The best place I know of to host a Java Web application is on Google App Engine. It scales really well as it's free for low usage. Once you hit your quotas it's then pay as you go. Most Java Web hosting can cost anywhere from $25 per month and up, but Google App Engine is free to start. Our organization hosts many Web applications and Web sites on ...


11

There's no good, standard, way to evaluate the security of providers like this. Stability you can see, somewhat, but security is pretty much impossible to evaluate from the outside. I'd actually talk to the providers you are considering about their security guarantees, and look at their contracts - if they don't make any guarantees, or if their contracts ...


10

Push whatever you want as early as possible. No one's going to look at it unless you publicise it and it's interesting. If you're really worried, some free code hosting services offer private repositories.


9

I tried that too - the "collaborative design" - when I started making games. The truth is, very few people want to work on design, even if you start with a blank page; they want you to give them explicit, clear and simple tasks they can do without getting too involved. Those who do like designing often have their own projects and just won't work on yours. ...


9

Sourceforge also offers Git, but Github just does it better (for now). Their pull request system works nicely (much better than Gitorious for instance) Their recently-upgraded notification is very convenient. They show the code right away Their killer feature, in my opinion, is the "Network graph": Difference with gitk: it also shows you what is going ...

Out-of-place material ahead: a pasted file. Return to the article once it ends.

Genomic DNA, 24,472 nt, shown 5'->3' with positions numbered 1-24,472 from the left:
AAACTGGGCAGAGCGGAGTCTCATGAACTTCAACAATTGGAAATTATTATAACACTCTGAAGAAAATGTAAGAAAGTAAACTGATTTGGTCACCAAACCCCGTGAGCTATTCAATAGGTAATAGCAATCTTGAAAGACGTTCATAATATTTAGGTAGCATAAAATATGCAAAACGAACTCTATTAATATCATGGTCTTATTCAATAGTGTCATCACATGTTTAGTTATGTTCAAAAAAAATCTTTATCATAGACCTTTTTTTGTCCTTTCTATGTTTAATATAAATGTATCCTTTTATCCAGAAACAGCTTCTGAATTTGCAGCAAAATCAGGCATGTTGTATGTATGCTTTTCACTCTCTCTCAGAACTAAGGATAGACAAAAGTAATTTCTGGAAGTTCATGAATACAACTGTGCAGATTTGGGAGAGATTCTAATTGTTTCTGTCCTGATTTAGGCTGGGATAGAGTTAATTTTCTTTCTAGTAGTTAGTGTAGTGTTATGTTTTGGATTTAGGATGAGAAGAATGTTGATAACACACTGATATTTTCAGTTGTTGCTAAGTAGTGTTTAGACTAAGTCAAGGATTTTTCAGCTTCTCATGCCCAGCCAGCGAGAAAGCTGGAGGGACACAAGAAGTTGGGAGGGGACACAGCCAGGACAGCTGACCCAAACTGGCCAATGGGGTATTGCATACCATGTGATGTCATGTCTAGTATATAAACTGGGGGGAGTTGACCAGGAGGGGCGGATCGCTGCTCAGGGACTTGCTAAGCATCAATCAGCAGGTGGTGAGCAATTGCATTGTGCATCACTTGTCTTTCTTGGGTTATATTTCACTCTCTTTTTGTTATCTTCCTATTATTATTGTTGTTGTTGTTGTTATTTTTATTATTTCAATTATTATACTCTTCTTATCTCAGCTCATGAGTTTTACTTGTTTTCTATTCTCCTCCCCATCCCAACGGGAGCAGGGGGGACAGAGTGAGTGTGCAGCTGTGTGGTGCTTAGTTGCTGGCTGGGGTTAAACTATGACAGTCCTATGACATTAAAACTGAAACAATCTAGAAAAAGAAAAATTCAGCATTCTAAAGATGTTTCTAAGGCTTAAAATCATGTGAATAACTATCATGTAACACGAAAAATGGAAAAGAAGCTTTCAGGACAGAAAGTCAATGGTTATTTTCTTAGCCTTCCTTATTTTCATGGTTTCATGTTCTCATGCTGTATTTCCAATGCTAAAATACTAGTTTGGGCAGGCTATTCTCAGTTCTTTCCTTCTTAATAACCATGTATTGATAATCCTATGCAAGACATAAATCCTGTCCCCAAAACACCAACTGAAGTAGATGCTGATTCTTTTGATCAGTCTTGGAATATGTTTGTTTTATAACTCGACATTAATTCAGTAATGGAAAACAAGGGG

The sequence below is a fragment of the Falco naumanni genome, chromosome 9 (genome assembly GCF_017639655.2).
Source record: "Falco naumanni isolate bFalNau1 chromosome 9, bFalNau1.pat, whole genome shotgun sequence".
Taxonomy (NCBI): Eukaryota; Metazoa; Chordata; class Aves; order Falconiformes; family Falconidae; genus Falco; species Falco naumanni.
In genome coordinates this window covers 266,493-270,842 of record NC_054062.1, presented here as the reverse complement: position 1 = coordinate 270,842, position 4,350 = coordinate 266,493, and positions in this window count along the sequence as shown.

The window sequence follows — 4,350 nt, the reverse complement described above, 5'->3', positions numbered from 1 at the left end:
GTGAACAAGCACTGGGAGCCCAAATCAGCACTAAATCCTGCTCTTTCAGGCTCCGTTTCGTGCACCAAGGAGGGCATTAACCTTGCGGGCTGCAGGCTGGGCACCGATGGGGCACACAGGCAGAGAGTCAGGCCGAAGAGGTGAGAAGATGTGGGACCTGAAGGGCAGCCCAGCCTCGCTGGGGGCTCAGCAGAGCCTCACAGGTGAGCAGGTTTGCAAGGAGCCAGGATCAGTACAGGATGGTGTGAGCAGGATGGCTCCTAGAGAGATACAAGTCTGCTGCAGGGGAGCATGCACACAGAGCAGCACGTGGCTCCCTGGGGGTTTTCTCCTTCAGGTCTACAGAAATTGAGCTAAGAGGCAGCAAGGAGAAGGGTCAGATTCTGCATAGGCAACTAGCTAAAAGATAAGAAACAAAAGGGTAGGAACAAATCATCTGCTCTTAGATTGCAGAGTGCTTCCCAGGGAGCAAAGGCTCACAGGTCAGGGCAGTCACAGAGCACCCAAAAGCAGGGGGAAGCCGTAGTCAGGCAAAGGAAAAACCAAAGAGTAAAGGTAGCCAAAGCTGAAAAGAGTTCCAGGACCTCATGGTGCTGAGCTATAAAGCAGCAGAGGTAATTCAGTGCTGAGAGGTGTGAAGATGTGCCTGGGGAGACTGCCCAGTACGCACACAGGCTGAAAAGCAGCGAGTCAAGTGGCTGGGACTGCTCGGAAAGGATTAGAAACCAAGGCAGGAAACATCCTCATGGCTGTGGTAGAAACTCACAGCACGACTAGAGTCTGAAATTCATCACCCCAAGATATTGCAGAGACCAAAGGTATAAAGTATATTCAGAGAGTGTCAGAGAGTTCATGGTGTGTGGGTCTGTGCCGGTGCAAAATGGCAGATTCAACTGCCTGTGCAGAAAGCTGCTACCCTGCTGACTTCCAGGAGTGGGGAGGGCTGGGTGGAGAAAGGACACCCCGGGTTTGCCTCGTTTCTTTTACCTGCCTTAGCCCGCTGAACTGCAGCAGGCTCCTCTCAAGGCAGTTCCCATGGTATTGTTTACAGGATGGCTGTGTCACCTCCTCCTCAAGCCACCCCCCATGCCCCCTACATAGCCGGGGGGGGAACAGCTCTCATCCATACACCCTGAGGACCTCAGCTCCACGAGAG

8

Just start. You are likely to gain collaboration only if you provide the initial momentum. Where you host/find collaborators largely depends on what type of project it is. For example, for a new .NET framework/library, you should probably use CodePlex or GitHub. For something involving GNOME you would likely use either the GNOME infrastructure, or something ...


8

Bitbucket. They provide an excellent service, private repositories in their free package (plus unlimited public) and are pretty responsive in their issue tracker. The same, minus the free private repositories, are true for Github, but I immensely dislike git. That's a personal preference, I'm not advocating against git, if for some weird reason you prefer ...


7

On my machine with Subversion. Backups created and stored on an External HDD (Onsite) Backups emailed to myself in GMAIL then tagged 'xxxx BACKUP' for easier retrieval (Offsite)


7

Why not using a local GIT/SVN repository created within a DropBox (http://www.dropbox.com) directory? This way you will have the plus of a local version control AND the plus of a cloud solution; you can work on different machines and if you're not connected, everything will be resync when you'll go online (you might have to pay some attention to avoid ...


7

GitHub wins for ease of collaboration. If other people want to contribute to your project you don't have to worry about giving them write access to your repository or deal with manually applying e-mailed patch files. Instead they can fork your project and commit changes to their own copy. If they have something they want to share with you they can send a ...


7

The majority actually do have this feature or something similar, as you can see on this comparison chart (Wikipedia). The ones that don't, probably figure that they'd just be reinventing the wheel because, as your question implies, there are already a plethora of free forum packages available. Even many of the project hosts that do provide this, such as ...


6

Kiln from Fogcreek There is a free version that allows for two developers.


6

The advantage of a distributed system (Git, Mercurial, Bazaar) is that even if your remote host does disappear completely, you'll still have the full repository history locally, from which you can start again elsewhere. With something like Subversion, if you lose the server you'll only have the working copy, which is better than nothing but means you've ...


6

LaunchPad has a concept innovative comparing with first generation project repositories. It has most tools that any project can need. It uses Bazaar as version control which can decrease the interest of some programmers.


6

GitHub is a popular choice. Open-source repositories on GitHub are free.